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Understanding Water Testing
Not all water testing reports are the same, but they have similar sections. Most reports have a Cover Page, Case Narrative Section, Results Section, Quality Control Section, and a Chain of Custody. More information on report sections and definitions for commonly used terms are provided below. If you have specific questions about your results, you may also contact the EPA Water Systems Council—Well Care Hotline at (888) 395-1033 or your local Health Department.
This section will include the name of the laboratory that performed the analysis of your sample, an ID number that identifies your sample, the date the analysis was completed, and may include additional routing information.
This section contains a description of any issues or special notes for your report.
This section may have various names in your report: Analysis Report, Client Sample Results, Preliminary Results, etc. It is the section that contains the results for your sample.
The left side of the page lists chemicals that were tested and may be labeled as Analysis Name, Parameter, Analyte, or something similar. Some laboratories include a CAS Registry Number, a unique identifier for each chemical.
The middle of the page contains the results from your water in the column labeled Result, As Received Result, or something similar. A number for each chemical labeled the Reporting Limit (RL), Limit of Quantitation, Method Detection Limit or Method Reporting Limit will also be provided. This number is the minimum level of the chemical that can be detected by the instrument used. The following symbols could be used to describe your result if it is below this number, and all have the same meaning:
N.D.: none detected
BMQL: below minimum quantitation level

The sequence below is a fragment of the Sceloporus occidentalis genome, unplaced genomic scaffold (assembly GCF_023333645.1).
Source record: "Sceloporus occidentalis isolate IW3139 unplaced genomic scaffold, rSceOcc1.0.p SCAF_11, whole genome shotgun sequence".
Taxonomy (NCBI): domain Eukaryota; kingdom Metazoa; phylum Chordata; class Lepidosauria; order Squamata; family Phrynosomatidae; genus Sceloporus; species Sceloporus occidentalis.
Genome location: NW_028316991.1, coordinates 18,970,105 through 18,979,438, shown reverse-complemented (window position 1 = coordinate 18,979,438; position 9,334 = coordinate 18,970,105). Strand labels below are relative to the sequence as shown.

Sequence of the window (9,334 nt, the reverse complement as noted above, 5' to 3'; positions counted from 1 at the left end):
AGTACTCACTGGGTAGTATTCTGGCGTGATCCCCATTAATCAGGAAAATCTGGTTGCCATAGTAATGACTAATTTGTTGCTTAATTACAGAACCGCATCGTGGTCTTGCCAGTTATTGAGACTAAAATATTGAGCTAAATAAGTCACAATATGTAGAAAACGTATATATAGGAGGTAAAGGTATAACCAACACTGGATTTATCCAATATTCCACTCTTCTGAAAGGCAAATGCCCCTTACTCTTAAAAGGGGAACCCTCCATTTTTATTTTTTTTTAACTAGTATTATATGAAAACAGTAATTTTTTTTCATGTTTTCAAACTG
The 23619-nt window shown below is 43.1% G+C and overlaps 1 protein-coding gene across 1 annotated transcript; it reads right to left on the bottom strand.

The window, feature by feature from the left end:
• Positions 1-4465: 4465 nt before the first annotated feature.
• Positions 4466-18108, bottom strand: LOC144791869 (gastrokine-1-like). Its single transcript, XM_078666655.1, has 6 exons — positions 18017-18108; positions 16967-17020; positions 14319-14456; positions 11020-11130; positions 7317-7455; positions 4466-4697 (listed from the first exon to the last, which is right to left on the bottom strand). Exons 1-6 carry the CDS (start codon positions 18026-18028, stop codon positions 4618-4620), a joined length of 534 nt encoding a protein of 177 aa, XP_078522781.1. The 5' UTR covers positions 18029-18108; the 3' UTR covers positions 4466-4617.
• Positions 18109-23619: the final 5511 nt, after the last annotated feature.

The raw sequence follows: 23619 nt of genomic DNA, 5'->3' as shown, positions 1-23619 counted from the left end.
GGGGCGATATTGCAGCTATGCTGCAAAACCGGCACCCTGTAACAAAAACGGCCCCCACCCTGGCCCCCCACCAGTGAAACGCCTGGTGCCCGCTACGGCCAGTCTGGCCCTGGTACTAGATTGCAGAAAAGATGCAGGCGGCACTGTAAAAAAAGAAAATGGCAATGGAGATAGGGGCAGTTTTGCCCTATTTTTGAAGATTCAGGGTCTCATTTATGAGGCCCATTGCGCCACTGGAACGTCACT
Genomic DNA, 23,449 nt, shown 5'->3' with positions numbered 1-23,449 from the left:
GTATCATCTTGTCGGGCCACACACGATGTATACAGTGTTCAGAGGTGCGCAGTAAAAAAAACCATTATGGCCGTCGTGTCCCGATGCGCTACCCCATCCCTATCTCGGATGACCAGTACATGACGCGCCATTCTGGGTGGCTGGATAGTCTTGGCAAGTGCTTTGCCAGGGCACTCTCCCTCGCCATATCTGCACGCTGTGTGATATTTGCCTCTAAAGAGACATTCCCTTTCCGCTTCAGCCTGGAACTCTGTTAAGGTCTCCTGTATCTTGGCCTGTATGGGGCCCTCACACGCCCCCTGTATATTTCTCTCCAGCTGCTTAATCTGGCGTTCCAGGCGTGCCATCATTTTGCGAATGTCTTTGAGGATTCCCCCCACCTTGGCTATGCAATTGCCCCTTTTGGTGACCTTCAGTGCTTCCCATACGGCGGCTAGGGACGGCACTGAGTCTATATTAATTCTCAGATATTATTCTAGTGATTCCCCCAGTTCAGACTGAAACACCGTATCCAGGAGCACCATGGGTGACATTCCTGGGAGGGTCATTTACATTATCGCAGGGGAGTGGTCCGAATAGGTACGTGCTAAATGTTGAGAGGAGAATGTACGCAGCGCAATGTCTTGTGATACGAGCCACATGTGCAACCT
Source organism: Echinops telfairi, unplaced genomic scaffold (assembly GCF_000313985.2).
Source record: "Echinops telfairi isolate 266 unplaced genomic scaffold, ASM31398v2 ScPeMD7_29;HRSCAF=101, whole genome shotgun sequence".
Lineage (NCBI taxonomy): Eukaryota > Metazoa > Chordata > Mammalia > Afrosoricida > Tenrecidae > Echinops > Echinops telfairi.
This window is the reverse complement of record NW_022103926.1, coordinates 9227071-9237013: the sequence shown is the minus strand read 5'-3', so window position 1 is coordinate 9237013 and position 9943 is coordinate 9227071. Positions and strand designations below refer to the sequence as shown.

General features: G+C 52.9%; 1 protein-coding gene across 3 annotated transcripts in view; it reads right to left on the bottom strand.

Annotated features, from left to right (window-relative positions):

< (followed by the RL): less than the RL
If none of the following are given, the chemical was detected in your sample and the amount is listed. Units are the increments used to measure the amount of a chemical in your sample. Most are listed in mg/L (milligrams per liter) or ppm (parts per million). Some of the results may be listed in μg/L (micrograms per liter) or ppb (parts per billion). To convert from mg/L to μg/L, divide by 1000.
Some reports may have every chemical that was detected in the sample in boldface. If a chemical has a special symbol or flag next to it, it may tell you that the chemical is discussed in the case narrative section. All reports should have a section to explain any symbols used.
The right side of the page may contain other notes from the laboratory such as the name of the analyst, the date the sample was analyzed, and/or the dilution factor. Notes may also tell what method was used to test for a chemical.
It may look like a test for a particular parameter was performed more than once. This may be due to testing with multiple methods or may be part of the lab’s quality control information.
Note that some results sections will include Surrogate Recoveries. These are not chemicals that were detected in your water; they are chemicals added and then removed by the laboratory to make sure their tests are working correctly. The chemicals used for this purpose may include Dibromofluoromethane; 1,2-Dichloroethane-d4; Toluene-d8; and 4-Bromofluorobenze, among others.
This section may also be called QC Sample Results, Quality Control Data, Quality Assurance, or something similar. This section shows that proper methods were followed and can be used by the laboratory to check the accuracy of your results.
Chain of Custody (COC)
This is the form filled out by the collector of the sample for the laboratory and ensures that the sample was received in the proper condition.
The Ohio State University also has an excellent website for interpreting water testing results form commercial labs: